The sample included 19,131 participants who had been married once between 20, and were asked where they met – was it online dating sites; email or instant messaging; online communities such as chat rooms or virtual reality games; or social networking sites.Those who met on social networking sites were more likely to be younger, married more recently, and African American compared to those who met on other ways on the internet.As they continued to swipe their way left and right to marital unions, few similar options existed for the Muslim community.men and women might find themselves torn between honoring tradition and finding love.I know that this is common in many cultures, but when you are from a background that doesn’t approve of this it doesn’t make much sense to me as to why she would have done this. Most the time I feel at peace with her, but there are times I feel angry, upset, and hateful. You feel “angry, upset, and hateful” because someone touched something that you want to one day be yours’.
A man who feels anger and hate toward a woman is dangerous. It hurts you because it is abusive and manipulative behavior which can only retard your spiritual growth.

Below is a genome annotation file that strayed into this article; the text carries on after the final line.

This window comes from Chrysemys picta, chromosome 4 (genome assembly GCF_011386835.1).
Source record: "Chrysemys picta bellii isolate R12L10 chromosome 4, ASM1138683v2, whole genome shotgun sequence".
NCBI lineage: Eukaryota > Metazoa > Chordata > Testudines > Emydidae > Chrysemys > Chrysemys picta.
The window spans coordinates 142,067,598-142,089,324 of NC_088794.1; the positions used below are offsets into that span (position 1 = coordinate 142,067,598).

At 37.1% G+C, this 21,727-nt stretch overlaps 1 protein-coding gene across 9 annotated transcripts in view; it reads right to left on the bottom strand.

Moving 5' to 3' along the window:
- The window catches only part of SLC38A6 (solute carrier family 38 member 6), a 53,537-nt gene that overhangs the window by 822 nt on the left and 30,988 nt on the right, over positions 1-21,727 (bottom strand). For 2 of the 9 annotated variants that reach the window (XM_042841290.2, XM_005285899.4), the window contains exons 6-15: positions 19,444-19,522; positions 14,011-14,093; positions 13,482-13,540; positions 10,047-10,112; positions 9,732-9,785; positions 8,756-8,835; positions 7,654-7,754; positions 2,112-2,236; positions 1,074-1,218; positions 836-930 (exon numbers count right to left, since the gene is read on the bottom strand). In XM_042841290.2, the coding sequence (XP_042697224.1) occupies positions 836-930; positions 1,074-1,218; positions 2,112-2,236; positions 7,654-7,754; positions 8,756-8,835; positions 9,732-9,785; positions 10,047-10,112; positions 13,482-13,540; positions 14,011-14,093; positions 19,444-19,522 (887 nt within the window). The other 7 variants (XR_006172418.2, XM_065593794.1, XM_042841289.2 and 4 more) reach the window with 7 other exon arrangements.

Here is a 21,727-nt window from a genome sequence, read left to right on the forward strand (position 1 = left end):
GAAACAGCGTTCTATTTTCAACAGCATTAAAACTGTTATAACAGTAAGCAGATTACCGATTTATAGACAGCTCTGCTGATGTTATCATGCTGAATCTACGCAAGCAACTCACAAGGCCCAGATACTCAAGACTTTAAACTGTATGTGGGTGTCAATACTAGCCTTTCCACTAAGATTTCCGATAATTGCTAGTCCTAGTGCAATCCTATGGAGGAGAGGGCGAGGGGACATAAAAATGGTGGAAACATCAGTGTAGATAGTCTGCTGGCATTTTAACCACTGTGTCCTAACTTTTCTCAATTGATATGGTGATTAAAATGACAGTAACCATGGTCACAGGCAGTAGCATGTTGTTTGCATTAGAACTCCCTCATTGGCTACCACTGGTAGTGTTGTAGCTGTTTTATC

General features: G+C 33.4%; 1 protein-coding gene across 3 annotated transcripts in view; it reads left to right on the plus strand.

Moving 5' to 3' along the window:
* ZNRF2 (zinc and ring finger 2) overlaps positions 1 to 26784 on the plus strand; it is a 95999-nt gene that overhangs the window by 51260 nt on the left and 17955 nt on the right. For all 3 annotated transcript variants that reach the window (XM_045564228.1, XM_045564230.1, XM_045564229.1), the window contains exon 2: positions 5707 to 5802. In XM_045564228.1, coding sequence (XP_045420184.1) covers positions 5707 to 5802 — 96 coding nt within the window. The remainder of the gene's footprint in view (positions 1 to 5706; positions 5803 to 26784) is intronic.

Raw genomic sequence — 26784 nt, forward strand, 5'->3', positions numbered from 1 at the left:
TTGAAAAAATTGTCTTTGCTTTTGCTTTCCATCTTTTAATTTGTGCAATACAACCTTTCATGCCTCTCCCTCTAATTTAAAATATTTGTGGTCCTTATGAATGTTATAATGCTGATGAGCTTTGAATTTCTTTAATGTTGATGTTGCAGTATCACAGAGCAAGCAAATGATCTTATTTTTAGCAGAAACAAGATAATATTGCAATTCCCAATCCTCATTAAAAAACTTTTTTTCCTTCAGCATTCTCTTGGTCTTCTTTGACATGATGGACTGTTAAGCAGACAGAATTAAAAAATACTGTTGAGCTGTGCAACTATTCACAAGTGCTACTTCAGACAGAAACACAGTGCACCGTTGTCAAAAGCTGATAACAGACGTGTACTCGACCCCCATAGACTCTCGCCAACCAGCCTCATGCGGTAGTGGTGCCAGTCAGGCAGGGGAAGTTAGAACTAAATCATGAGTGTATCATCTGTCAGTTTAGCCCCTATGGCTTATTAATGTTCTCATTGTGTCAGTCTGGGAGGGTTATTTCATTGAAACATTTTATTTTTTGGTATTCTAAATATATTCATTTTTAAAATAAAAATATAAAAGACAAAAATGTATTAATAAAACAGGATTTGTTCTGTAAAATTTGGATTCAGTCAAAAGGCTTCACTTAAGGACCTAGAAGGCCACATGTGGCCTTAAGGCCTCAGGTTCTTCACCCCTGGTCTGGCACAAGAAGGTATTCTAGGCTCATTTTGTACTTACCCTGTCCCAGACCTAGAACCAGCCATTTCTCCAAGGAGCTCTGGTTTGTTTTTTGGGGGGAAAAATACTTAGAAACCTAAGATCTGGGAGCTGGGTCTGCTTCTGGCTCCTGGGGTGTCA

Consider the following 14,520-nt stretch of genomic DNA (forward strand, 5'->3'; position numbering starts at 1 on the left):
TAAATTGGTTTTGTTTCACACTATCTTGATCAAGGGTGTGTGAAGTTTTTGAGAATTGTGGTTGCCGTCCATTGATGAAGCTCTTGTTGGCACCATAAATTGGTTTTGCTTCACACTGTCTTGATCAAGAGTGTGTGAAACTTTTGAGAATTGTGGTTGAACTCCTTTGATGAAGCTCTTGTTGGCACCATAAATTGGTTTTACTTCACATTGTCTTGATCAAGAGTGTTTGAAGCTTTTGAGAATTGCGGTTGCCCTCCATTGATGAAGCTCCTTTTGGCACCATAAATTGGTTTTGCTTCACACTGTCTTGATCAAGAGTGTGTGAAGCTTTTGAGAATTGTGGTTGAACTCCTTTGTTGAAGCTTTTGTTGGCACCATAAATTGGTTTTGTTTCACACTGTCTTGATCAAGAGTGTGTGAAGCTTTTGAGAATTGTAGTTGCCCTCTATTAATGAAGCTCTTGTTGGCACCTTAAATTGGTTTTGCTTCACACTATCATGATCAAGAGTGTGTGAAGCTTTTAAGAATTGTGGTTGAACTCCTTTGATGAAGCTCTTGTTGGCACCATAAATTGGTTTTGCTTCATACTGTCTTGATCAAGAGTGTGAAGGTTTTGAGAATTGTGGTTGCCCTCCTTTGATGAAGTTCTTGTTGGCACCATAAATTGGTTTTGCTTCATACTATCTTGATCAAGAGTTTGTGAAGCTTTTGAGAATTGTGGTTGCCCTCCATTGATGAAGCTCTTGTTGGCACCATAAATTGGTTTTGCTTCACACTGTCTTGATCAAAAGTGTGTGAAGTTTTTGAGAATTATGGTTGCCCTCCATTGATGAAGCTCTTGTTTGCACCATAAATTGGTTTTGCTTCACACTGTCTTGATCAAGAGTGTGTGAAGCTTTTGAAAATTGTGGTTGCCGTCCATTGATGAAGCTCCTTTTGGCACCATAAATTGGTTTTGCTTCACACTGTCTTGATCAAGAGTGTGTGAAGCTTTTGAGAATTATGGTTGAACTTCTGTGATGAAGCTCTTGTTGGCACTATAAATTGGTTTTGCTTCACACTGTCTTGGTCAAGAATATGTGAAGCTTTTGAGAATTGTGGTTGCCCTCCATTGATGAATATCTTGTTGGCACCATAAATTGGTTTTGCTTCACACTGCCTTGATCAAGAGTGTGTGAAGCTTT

It must, therefore, be based on much more than chance encounters or increased hormones.
Traditionally, a young Muslim man or woman could rely on his or her community to help create a match.
century, friend-based introductions were the primary way people met their spouse, he says, and social networks may simply be an extension of that pattern.
That could also explain why marriages that began on social networking sites were also no more likely to end in divorce than unions that were generated by online dating sites that involve algorithms and strangers trying to match people together, rather than acquaintances who know their friends’ likes and dislikes and personality best.